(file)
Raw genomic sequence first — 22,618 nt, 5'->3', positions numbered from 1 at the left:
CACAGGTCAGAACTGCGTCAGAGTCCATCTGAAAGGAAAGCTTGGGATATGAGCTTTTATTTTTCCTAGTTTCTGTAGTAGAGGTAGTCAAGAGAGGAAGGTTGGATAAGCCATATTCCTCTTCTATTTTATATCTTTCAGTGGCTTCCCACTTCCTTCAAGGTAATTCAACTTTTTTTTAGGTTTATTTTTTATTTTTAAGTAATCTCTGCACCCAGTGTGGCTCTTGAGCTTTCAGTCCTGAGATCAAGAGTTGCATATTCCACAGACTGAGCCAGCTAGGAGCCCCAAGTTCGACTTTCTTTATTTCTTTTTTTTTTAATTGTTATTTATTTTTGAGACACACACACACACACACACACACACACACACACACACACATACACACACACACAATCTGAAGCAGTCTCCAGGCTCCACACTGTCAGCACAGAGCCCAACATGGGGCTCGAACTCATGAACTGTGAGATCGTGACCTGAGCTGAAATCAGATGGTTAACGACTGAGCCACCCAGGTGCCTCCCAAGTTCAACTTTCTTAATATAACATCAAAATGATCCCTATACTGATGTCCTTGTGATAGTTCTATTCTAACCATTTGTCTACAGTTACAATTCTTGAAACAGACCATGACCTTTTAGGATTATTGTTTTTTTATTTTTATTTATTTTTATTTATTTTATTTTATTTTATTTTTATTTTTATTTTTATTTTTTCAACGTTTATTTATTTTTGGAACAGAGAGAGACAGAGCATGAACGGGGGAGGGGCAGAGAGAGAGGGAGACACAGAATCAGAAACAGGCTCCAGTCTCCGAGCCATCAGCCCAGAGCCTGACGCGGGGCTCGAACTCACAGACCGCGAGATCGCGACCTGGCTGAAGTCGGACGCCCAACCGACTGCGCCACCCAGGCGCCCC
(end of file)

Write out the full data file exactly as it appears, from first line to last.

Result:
Raw genomic sequence first — 22,618 nt, 5'->3', positions numbered from 1 at the left:
CACAGGTCAGAACTGCGTCAGAGTCCATCTGAAAGGAAAGCTTGGGATATGAGCTTTTATTTTTCCTAGTTTCTGTAGTAGAGGTAGTCAAGAGAGGAAGGTTGGATAAGCCATATTCCTCTTCTATTTTATATCTTTCAGTGGCTTCCCACTTCCTTCAAGGTAATTCAACTTTTTTTTAGGTTTATTTTTTATTTTTAAGTAATCTCTGCACCCAGTGTGGCTCTTGAGCTTTCAGTCCTGAGATCAAGAGTTGCATATTCCACAGACTGAGCCAGCTAGGAGCCCCAAGTTCGACTTTCTTTATTTCTTTTTTTTTTAATTGTTATTTATTTTTGAGACACACACACACACACACACACACACACACACACACACACATACACACACACACAATCTGAAGCAGTCTCCAGGCTCCACACTGTCAGCACAGAGCCCAACATGGGGCTCGAACTCATGAACTGTGAGATCGTGACCTGAGCTGAAATCAGATGGTTAACGACTGAGCCACCCAGGTGCCTCCCAAGTTCAACTTTCTTAATATAACATCAAAATGATCCCTATACTGATGTCCTTGTGATAGTTCTATTCTAACCATTTGTCTACAGTTACAATTCTTGAAACAGACCATGACCTTTTAGGATTATTGTTTTTTTATTTTTATTTATTTTTATTTATTTTATTTTATTTTATTTTTATTTTTATTTTTATTTTTTCAACGTTTATTTATTTTTGGAACAGAGAGAGACAGAGCATGAACGGGGGAGGGGCAGAGAGAGAGGGAGACACAGAATCAGAAACAGGCTCCAGTCTCCGAGCCATCAGCCCAGAGCCTGACGCGGGGCTCGAACTCACAGACCGCGAGATCGCGACCTGGCTGAAGTCGGACGCCCAACCGACTGCGCCACCCAGGCGCCCC